Looking at your about us page, you all have fairly “unusual” job titles – including yours “Countess of Chocolate” – do you come up with your own job titles, or do they get allocated to you over time?
We have a project group in the Netherlands who come up with everyone’s Tonys choco title when you join the company. It’s based on a questionnaire you do when you start. So you have a photo and a mug shot which actually appear on our mugs too. Our titles reflect our unique personalities as well as what we do.
Who are some of the people you find most inspiring in business and in the food world?
B Corps companies like innocent and now Pip & Nut, companies that have built out from a founder who has a real passion or seen a real consumer need but have really kept true to themselves, I find those companies really inspiring. I love innocent’s tone of voice and social media and a number of people joined Tony’s from innocent – so there are little cross overs in our culture. I also love Livia’s Kitchen. Olivia Wollenberg is another example of someone who identified a consumer need from her own needs (she has a number of food intolerances) and she’s built a food business on social media by being truly authentic with her fans and followers from the start.
You’re on a desert island and you have one ingredient you can’t live without. Plus if there was one dish type you could live on forever what would that be?
I put salt on everything but you have plenty salt on desert islands so I wouldn’t need to take that with me. So I think it would have to be chocolate, I have such a sweet tooth I can’t live without it. The dish type would have to be my dad’s roast dinner.
Have you found any particular advantages of being a woman in the food industry?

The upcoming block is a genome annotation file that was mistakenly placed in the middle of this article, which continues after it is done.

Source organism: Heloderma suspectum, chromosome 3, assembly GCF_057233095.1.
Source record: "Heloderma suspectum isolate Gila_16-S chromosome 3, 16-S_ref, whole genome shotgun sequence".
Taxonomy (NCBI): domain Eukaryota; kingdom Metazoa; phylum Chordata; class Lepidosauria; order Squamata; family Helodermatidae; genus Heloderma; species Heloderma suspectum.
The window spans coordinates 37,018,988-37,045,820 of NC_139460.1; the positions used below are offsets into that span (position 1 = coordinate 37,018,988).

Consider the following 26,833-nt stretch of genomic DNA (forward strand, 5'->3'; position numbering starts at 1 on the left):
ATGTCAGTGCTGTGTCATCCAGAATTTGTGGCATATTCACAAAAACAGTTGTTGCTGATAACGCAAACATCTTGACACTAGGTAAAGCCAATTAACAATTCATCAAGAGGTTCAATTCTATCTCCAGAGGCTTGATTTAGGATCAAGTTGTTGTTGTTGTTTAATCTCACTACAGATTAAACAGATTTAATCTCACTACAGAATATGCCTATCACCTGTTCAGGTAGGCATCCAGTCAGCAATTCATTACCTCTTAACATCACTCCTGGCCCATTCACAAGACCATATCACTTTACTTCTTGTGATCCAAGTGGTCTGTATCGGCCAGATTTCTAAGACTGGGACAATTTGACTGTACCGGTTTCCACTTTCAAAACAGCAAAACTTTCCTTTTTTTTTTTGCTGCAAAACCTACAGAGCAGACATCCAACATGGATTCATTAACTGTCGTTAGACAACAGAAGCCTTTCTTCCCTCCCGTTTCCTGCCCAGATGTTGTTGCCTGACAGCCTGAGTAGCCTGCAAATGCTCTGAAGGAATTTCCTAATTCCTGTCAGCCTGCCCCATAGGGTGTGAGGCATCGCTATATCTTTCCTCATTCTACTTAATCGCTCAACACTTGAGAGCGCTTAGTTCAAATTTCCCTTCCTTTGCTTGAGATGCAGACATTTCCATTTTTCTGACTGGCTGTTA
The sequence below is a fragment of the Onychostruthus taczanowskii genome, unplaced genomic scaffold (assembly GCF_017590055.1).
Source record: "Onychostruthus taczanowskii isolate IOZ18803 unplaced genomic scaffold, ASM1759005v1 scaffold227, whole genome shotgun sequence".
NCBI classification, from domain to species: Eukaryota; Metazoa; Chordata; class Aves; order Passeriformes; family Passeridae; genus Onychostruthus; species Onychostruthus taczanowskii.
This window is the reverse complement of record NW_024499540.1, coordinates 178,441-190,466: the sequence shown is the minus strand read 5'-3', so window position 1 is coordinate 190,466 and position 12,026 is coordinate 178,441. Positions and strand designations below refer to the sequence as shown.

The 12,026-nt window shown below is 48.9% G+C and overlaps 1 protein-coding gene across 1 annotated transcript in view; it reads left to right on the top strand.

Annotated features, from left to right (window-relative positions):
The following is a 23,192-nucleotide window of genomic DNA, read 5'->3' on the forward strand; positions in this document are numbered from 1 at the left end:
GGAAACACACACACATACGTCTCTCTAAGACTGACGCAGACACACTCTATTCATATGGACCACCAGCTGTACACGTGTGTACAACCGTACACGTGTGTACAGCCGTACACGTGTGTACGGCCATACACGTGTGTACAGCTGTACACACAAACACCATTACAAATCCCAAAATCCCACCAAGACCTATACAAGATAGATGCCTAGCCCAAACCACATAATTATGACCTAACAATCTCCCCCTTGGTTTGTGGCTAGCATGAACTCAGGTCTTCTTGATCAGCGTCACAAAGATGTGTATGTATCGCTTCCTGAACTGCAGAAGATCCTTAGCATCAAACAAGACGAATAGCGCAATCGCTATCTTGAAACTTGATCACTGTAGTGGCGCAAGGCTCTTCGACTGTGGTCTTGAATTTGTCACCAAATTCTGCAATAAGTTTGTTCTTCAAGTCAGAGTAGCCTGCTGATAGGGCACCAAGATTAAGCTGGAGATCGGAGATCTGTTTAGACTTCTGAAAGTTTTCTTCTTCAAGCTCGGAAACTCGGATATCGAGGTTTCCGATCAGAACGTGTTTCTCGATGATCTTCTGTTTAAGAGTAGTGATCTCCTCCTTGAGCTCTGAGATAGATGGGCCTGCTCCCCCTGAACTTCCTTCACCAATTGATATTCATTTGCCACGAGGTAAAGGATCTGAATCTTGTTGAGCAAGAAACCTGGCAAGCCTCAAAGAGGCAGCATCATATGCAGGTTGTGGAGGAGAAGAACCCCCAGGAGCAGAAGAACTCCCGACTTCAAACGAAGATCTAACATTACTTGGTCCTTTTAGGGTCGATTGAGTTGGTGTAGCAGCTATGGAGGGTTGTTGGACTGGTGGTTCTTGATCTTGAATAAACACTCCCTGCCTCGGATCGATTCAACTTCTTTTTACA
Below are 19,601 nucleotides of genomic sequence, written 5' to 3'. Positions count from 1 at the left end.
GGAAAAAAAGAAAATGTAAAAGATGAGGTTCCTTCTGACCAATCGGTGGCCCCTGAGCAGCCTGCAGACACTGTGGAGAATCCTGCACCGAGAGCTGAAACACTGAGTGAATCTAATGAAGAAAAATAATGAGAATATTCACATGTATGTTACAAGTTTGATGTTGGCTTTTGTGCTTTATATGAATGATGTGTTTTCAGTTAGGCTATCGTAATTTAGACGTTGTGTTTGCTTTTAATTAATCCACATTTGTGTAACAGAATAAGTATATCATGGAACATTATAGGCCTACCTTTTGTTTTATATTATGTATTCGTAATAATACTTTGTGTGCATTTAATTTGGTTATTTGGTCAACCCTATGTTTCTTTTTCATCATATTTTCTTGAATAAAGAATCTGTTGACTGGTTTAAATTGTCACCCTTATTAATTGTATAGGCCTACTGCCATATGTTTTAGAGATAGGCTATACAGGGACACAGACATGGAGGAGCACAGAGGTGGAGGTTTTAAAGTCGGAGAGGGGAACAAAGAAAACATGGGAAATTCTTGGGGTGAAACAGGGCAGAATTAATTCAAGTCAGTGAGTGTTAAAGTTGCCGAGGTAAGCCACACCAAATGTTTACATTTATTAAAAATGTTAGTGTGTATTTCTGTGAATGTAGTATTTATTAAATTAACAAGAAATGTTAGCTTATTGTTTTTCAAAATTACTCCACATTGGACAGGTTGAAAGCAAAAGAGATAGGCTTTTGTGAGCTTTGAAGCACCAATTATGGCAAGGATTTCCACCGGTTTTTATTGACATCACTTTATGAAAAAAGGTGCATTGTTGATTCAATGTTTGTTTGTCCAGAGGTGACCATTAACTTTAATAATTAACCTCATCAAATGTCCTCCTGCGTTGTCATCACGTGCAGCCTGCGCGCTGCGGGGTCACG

I’m actually really lucky that I’ve worked for some very balanced organisations. Diageo was really balanced, there was some amazing senior women as well as senior men that I learnt so much from. Same in Tony’s. I’ve never felt that my gender has been a benefit or a hindrance.
What’s the biggest thing that you know now, that you wish you could have told your younger self when you were starting out?
I’ve got two things. My mum’s advice that I just live by – what’s meant for you won’t pass by you. I really believe that if you work hard enough, and try hard enough, what’s meant to be will happen. Sometimes things don’t work out but they end up working out better in the future. Then from my time at Diageo when I first became an account manager and was really stressed about targets, I got some advice that “it’s just boxes and not blood”. I was told we are selling booze and not saving lives. At Tony’s we work hard and we want to really achieve things, but there’s no point in being stressed all the time. Perspective and prioritising is really crucial for having a good work life balance.
For more you can listen to our podcast with Nicola Matthews of Tony’s Chocolonely here.
You can also enjoy our previous interviews & podcasts including our interview & podcast with Gemma Colao Managing Director & Co-Founder of OTO CBD, interview and podcast with Lesley Stonier CMO of Forward Fooding, our interview with food mentor Karen Green, our podcast with Katie Chesney Head of Marketing of the STK Steakhouse group of restaurants in EMEA and our interview and podcast with Renée Elliott founder of Planet Organic here.